small college, big ideas: breaking world records in michigan’s upper peninsula


the worlds largest yo-yo

THURSDAY JUNE 23rd, 2011

Located on the shores of Little Bay de Noc, Escanaba is a go-to spot for many outdoor enthusiasts who flock to the area year round for hunting, camping, fishing, boating and hiking. With just over 12,000 residents, this small city in Michigan’s Upper Peninsula may not be well known to those outside of the state, but a group of students at a local community college have been working to change that in a unique way – by putting themselves in the Guinness Book of World Records.

It all started 18 years ago when Jerry Havill joined Bay College as an instructor in the Computer-Aided Design (CAD) program. CAD, also known as Computer-Aided Design and Drafting (CADD), is the use of computer technology for the process of design, design-documentation or drafting. As part of the college’s program, Havill worked to create a capstone class that provides real-world experiences – instead of just creating drawings, students are presented with a problem that they work collectively to solve using CAD.

World's largest tricycleAfter a few years of completing successful projects, the class of 1998 decided to take it to the next level by attempting to use CAD to break a Guinness Book World Record. Their project, the world’s largest tricycle, proved to be more challenging than first anticipated, but after months of hard work, the team officially broke the record in August 1998.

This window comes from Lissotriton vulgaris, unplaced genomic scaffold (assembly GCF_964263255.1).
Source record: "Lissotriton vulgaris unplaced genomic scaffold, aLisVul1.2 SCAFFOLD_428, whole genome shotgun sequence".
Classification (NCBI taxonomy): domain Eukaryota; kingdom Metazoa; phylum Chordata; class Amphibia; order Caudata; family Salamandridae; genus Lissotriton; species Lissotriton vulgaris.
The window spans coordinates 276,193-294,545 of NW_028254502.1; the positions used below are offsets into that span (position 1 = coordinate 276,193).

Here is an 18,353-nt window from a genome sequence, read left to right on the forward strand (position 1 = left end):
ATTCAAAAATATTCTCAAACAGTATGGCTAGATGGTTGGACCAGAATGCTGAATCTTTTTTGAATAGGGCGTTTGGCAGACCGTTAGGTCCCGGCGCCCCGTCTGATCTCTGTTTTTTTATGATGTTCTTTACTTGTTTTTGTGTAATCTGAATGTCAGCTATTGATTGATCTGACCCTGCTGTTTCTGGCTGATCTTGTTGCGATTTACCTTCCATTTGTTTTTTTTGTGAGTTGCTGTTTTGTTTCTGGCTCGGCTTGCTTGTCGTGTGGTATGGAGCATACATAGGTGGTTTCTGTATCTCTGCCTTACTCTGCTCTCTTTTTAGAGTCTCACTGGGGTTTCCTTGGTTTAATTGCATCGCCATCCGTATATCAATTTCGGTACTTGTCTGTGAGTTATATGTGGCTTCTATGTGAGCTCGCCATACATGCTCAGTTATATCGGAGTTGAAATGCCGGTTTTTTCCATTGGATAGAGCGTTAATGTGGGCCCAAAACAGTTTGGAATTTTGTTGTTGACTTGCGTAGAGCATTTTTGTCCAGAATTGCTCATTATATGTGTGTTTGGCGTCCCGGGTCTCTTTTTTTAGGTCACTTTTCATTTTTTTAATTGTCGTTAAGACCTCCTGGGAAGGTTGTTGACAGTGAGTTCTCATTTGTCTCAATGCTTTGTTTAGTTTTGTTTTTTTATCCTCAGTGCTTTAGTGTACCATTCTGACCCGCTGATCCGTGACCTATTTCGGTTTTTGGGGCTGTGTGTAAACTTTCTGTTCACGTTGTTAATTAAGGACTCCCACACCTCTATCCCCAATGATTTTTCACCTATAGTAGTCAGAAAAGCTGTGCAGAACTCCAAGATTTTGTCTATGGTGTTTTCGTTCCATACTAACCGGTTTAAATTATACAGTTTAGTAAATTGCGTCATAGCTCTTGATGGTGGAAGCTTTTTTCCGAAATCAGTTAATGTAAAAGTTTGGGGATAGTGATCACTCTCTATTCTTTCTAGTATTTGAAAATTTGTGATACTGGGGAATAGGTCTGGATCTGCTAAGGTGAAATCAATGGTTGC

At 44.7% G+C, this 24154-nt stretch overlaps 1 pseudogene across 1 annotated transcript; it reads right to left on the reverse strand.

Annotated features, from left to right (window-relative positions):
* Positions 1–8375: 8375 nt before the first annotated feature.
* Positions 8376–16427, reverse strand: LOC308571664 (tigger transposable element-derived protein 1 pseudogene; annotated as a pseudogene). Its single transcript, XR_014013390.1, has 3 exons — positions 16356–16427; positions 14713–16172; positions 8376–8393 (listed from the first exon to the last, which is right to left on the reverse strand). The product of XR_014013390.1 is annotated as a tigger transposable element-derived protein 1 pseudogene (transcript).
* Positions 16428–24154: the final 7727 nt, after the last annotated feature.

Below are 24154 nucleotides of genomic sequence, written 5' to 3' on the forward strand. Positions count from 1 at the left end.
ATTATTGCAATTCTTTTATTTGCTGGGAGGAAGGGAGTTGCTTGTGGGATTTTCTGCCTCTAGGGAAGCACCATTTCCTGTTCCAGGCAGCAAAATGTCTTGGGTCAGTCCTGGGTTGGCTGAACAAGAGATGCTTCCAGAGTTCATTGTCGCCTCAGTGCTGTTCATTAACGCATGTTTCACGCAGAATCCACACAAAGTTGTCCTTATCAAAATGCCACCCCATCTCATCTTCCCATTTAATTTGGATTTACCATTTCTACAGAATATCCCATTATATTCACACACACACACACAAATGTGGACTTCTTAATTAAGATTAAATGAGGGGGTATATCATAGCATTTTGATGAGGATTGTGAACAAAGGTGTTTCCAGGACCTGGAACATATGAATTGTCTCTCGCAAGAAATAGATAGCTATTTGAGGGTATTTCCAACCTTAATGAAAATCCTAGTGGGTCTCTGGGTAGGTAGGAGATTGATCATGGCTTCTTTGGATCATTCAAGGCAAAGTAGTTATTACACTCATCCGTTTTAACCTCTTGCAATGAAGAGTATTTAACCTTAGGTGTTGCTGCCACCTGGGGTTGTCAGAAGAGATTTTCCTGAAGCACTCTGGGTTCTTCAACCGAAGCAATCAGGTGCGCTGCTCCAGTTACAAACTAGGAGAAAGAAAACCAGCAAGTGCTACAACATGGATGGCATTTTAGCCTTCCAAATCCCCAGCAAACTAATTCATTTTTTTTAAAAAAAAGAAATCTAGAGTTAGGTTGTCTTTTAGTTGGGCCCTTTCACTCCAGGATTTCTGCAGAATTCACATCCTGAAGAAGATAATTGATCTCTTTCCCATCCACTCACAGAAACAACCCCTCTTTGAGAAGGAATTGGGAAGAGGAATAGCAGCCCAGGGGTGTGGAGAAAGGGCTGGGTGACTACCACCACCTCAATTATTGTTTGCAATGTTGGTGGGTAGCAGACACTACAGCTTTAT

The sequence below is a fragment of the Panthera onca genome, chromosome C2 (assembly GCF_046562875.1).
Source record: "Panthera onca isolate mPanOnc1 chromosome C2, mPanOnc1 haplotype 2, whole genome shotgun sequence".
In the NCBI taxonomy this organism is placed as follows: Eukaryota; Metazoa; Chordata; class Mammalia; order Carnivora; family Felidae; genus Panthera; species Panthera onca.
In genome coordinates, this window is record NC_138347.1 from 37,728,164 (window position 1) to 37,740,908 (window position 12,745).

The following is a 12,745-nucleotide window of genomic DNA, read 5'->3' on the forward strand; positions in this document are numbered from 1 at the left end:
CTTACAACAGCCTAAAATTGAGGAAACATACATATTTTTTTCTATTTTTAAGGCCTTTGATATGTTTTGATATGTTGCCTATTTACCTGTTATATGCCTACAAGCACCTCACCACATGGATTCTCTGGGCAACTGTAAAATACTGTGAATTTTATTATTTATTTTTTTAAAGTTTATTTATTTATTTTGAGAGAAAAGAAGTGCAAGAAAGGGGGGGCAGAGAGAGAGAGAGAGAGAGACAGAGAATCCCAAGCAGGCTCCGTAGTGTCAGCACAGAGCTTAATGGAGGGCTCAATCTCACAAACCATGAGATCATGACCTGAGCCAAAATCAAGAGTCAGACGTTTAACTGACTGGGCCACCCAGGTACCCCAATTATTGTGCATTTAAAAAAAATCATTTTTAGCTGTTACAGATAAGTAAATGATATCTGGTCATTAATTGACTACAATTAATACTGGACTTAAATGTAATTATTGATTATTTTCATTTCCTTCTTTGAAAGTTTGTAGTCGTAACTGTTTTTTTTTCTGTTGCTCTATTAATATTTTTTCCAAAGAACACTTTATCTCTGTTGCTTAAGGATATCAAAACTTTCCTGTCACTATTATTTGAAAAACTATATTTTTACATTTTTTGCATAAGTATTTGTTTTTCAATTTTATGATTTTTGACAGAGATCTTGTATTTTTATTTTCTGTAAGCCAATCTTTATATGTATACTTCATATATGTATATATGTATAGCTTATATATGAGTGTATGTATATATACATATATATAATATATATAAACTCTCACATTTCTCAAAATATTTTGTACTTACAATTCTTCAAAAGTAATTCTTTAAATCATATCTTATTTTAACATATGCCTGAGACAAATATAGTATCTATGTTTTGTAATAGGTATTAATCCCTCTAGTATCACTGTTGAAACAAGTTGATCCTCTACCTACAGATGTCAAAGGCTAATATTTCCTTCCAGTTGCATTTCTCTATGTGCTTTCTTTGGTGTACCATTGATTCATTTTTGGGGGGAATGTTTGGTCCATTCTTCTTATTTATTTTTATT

World's largest golf teeThis amazing success set the tone for future classes, and they chose to keep the momentum going with projects including the world’s largest padlock, the world’s largest skateboard, and the world’s largest golf tee. Some classes chose not to attempt world records, but they did choose projects that were just as challenging. The 2008 class built a device to help a local, partially-paralyzed man onto a treadmill and support some of his weight during physical and occupational therapy treatments.

World's largest yo-yoThe most recent CAD class took on the challenge of designing and constructing the world’s largest yo-yo. Members of the team – Ryan Fairbanks, Jacob Nietling, Mark Cocco, Matt Yadro, Jessica Potvin, Viki Branstrom and Adam Hoffman – worked for four months to complete the 11-foot, six-inch yo-yo. The record, previously held by a group of college students from Manchester, England, was officially broken in July 2010, when the 1,625-pound device was dropped by a crane from 100 feet, using a 65-foot rope rated at 81,000 pounds.

More than 100 spectators were on the edge of their seats as the yo-yo began its decent, but none of them could have been as nervous as team leader Ryan Fairbanks. “My entire team was anxious and nervous, especially when we realized the unbelievable force the yo-yo would create,” said Fairbanks. “We were all afraid the device would break or malfunction. Once we realized that it worked, and worked safely, relief was my biggest emotion.”

Fairbanks said the team couldn’t have done any of this without the help of instructor Jerry Havill. He also admits that the recognition the college receives was a motivator in their quest to break a world record. Over the years, as word of the CAD team’s accomplishments has spread throughout the state, the events have some prominent attendees, including the governor.